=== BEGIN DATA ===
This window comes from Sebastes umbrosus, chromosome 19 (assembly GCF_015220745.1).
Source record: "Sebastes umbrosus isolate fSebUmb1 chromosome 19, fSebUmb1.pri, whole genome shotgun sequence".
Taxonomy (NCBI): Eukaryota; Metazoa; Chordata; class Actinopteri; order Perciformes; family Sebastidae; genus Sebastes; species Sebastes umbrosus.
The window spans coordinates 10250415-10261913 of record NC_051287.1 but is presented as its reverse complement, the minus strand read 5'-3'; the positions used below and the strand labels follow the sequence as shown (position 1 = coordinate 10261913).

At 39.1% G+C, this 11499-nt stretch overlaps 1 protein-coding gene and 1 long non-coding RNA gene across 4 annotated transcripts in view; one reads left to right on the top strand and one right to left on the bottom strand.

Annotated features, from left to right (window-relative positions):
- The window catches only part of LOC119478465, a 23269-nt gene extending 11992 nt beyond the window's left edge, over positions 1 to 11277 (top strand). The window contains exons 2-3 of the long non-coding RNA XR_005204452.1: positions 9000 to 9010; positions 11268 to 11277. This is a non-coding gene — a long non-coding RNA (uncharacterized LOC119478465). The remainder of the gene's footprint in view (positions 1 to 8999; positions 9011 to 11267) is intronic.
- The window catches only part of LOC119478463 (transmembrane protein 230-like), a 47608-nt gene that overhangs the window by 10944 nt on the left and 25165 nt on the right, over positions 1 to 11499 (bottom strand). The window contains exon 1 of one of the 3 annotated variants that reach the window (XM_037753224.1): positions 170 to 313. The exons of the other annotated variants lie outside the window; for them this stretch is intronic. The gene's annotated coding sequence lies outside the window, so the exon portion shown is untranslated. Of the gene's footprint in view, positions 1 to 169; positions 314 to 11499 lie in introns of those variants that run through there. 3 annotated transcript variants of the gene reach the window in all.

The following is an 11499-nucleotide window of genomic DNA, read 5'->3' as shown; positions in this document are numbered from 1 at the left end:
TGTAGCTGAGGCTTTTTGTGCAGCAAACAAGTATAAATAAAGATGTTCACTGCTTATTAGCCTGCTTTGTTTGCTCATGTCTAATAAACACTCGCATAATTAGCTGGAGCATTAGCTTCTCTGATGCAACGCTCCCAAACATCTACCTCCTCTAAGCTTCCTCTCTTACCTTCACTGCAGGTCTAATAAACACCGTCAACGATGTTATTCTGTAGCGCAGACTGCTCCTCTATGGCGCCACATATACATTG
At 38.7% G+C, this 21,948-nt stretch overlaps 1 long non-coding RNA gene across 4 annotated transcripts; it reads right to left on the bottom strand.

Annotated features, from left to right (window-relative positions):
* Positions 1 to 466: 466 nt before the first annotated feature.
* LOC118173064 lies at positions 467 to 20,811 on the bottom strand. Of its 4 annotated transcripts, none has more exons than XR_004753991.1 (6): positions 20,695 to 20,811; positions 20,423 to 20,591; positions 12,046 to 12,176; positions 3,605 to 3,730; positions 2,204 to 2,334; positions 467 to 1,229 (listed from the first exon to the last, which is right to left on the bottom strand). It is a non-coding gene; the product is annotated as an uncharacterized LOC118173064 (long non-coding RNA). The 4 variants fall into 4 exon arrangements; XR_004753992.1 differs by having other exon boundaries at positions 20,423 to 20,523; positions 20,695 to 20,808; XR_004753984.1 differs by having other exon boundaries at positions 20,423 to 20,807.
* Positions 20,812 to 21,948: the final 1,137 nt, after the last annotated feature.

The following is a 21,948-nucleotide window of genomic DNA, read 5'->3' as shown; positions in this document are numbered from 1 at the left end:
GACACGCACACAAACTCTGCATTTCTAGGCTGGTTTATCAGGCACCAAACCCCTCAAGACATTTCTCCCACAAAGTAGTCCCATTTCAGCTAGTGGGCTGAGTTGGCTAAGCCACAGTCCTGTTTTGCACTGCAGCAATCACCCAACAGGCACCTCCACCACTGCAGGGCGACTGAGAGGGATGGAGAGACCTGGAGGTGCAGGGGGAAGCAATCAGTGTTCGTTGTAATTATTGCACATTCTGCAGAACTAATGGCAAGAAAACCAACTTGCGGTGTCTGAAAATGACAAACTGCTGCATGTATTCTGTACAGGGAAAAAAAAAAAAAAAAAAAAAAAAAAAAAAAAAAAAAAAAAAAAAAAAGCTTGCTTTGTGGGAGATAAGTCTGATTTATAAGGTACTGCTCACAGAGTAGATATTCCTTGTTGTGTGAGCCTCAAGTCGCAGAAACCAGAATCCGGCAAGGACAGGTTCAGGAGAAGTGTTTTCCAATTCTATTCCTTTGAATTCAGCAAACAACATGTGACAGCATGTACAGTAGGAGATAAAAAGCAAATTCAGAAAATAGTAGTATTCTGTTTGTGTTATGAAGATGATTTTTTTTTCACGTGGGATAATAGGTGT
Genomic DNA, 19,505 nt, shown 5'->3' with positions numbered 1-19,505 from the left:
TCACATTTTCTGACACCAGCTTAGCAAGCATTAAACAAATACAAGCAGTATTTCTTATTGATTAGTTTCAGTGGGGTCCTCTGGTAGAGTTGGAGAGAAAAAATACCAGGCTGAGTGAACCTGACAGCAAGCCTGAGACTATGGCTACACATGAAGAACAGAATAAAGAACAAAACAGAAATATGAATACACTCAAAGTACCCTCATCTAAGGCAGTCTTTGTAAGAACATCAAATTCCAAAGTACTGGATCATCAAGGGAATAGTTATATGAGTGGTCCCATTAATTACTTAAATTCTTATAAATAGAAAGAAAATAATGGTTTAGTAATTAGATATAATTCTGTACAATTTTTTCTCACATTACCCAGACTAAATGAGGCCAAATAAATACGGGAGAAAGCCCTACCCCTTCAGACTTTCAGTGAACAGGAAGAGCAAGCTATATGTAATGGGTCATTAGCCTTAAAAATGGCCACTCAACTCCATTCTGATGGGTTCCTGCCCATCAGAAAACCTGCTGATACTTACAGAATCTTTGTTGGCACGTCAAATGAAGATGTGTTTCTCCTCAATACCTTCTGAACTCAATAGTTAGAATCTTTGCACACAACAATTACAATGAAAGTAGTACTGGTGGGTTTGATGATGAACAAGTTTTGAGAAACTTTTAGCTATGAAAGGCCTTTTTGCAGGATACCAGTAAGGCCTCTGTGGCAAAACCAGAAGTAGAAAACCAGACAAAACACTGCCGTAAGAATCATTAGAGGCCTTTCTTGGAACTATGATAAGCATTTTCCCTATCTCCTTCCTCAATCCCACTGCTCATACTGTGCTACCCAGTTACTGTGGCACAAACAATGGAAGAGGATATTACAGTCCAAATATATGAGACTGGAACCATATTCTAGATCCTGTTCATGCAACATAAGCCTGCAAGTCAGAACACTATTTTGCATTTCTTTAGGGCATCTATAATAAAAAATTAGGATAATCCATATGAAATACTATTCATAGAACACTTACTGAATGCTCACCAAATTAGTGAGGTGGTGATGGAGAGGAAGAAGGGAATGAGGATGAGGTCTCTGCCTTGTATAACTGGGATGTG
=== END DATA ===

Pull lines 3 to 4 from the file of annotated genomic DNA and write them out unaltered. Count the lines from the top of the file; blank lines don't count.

Taxonomy (NCBI): Eukaryota; Metazoa; Chordata; class Actinopteri; order Perciformes; family Sebastidae; genus Sebastes; species Sebastes umbrosus.
The window spans coordinates 10250415-10261913 of record NC_051287.1 but is presented as its reverse complement, the minus strand read 5'-3'; the positions used below and the strand labels follow the sequence as shown (position 1 = coordinate 10261913).